Four upcoming events, all free and open to the public, feature timely topics in public health such as women’s issues around the globe and preventing youth gun violence.

PROVIDENCE, R.I. [Brown University] — Public health is a field as diverse as the population it serves. Four events between April 13 and May 4 at Brown University will provide members of the community with the chance to learn about research, policy and advocacy on scores of urgent issues. All events are free and open to the public.

“On the heels of National Public Health Week, we have organized several events that bring light to public health challenges that face the entire population — from Rhode Island to Samoa,” said Terrie Fox Wetle, dean of the School of Public Health.

On Public Health Research Day, April 13, 68 posters explaining current research underway at the school will be on display at in Sayles Hall. Researchers ranging from undergraduates to faculty members, along with representatives of partner organizations, will be there to explain their work on topics such as health in Rhode Island, smoking and addiction, the effects of toxicants in the environment, care for the elderly, and global health.

Research presentations will begin at 1:30 p.m. followed by a reception at 3:30 p.m.

Topical speakers

The next day, April 14, alumna Jennifer Klein, a senior advisor on women’s issues to Democratic presidential candidate Hillary Clinton, will deliver a presentation titled “Women’s Health and Rights: A Matter of National Security?” Klein has held a front-row seat on global matters affecting women, having served from 2009 to 2012 as a deputy and senior advisor in the Office of Global Women’s Issues within the U.S. Department of State.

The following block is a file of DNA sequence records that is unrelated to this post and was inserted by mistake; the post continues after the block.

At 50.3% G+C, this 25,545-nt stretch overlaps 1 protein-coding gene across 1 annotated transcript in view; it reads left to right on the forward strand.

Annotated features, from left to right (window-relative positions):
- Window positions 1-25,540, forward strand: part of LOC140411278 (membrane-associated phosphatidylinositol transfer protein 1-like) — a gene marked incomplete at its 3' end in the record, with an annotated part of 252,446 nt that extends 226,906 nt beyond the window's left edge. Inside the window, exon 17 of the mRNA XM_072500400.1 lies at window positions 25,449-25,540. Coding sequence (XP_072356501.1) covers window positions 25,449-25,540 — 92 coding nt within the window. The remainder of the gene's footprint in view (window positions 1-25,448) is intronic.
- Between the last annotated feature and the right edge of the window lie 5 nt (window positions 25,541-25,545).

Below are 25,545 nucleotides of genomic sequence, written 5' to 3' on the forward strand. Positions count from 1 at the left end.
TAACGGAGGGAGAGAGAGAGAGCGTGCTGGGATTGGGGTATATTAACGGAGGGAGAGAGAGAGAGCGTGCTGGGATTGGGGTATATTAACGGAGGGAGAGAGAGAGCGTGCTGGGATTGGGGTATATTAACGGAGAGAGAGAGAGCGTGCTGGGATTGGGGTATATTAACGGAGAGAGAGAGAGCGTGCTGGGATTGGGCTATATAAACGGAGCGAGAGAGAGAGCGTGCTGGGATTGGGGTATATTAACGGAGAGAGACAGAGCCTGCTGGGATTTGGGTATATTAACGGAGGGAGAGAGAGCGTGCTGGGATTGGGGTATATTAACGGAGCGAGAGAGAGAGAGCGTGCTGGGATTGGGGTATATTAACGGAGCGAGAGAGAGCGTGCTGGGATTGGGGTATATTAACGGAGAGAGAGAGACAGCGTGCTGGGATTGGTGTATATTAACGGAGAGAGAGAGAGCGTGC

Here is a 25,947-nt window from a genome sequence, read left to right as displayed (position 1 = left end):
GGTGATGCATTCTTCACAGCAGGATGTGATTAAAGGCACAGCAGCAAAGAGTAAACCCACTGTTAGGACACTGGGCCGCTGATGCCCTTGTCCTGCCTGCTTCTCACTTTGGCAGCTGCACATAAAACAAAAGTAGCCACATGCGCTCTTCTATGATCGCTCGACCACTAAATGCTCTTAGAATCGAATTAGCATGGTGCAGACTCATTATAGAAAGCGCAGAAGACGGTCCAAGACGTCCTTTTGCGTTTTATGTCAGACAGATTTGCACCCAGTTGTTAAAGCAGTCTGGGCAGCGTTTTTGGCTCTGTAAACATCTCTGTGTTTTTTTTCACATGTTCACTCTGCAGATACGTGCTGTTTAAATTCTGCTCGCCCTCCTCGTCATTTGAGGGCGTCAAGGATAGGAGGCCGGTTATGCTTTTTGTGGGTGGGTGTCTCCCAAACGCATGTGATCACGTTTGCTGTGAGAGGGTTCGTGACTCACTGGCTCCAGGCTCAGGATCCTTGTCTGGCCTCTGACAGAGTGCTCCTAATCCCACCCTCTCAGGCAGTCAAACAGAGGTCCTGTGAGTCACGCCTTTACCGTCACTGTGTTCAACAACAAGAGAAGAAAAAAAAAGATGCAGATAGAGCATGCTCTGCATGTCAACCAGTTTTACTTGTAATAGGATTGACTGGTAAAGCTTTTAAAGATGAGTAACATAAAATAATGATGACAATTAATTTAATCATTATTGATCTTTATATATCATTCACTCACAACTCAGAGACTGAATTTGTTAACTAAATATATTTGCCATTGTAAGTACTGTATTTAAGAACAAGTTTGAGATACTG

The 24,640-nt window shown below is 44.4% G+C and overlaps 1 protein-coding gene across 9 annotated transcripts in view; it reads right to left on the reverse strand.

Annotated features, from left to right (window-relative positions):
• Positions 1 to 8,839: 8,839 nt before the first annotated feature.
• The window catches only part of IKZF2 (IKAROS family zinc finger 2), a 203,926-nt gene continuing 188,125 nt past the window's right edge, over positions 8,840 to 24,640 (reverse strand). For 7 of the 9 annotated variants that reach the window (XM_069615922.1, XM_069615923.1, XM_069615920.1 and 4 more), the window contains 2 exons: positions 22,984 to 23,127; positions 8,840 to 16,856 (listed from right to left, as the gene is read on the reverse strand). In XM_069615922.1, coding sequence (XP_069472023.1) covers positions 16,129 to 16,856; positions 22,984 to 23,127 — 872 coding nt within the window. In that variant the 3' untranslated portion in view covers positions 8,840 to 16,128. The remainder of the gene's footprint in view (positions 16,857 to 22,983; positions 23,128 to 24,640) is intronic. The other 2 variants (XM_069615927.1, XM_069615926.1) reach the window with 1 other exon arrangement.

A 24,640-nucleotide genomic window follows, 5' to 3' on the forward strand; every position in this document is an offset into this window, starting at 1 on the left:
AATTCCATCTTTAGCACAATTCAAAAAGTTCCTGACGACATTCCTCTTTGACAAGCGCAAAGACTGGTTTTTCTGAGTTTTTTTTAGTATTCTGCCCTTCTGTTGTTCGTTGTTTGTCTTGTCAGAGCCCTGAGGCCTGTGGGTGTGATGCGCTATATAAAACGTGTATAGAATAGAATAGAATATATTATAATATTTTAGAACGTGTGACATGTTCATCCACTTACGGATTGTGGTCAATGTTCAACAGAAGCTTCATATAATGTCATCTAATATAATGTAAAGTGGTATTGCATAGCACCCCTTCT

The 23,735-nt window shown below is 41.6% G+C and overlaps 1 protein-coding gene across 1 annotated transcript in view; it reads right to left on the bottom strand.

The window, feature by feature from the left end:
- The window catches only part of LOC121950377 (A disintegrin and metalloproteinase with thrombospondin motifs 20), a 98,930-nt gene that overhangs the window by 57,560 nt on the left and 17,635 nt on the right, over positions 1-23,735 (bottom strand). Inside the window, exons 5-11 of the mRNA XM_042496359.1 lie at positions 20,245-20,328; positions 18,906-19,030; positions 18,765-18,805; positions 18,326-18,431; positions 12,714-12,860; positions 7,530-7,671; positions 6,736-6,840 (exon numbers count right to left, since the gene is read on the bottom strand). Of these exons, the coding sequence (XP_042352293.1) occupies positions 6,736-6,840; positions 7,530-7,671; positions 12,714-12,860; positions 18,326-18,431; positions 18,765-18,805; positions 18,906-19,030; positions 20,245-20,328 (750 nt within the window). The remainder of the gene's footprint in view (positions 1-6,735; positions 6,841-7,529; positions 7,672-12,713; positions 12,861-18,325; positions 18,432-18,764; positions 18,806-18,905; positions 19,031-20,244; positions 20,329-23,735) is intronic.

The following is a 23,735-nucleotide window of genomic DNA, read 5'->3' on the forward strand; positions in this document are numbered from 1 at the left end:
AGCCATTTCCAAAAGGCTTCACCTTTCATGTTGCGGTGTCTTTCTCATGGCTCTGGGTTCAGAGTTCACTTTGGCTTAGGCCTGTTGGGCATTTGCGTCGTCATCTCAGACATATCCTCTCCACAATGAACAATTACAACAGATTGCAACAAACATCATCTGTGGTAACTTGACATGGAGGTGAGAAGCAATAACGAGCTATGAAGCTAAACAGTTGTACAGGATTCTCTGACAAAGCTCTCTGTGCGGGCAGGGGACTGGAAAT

On April 20, Elizabeth Bradley, professor and faculty director of the Global Health Leadership Institute at Yale University, will deliver the 2016 Barnes Lecture with an international perspective on health. Her talk, “Paradox of American Health Care: Paying More, Getting Less” will put the entire U.S. health care system in global context.

Both lectures will take place from 4 to 5 p.m. in Room 375 at the School of Public Health building at 121 S. Main St. in Providence.

Gun violence and kids

On May 4, U.S. Rep. David Cicilline (D- R.I.) and Harvard University public health Professor David Hemenway will address “Youth and Gun Violence: Strategies for Prevention” when they deliver the annual Lipsitt-Duchin Lectures in Child and Youth Behavior and Development.

The symposium, co-sponsored by Brown University and Rhode Island Kids Count, is important because the dangers of guns among youth are growing, said Brown Professor of Epidemiology Stephen Buka, who helped to organize the lectures.

“Whether directed at oneself through suicide or at others, growing rates of youth gun violence affect thousands of lives and are a national public health priority,” Buka said. “This symposium brings a special mix of science and policy, as David Hemenway, an internationally known economist and researcher, reviews the latest evidence on the origins and prevention of youth gun violence, and Congressman Cicilline shares his experiences implementing national policies to stem the tide of youth gun violence in the U.S.”

The event occurs from 4 to 6 p.m. in Room 120 of the List Art Building at 64 College St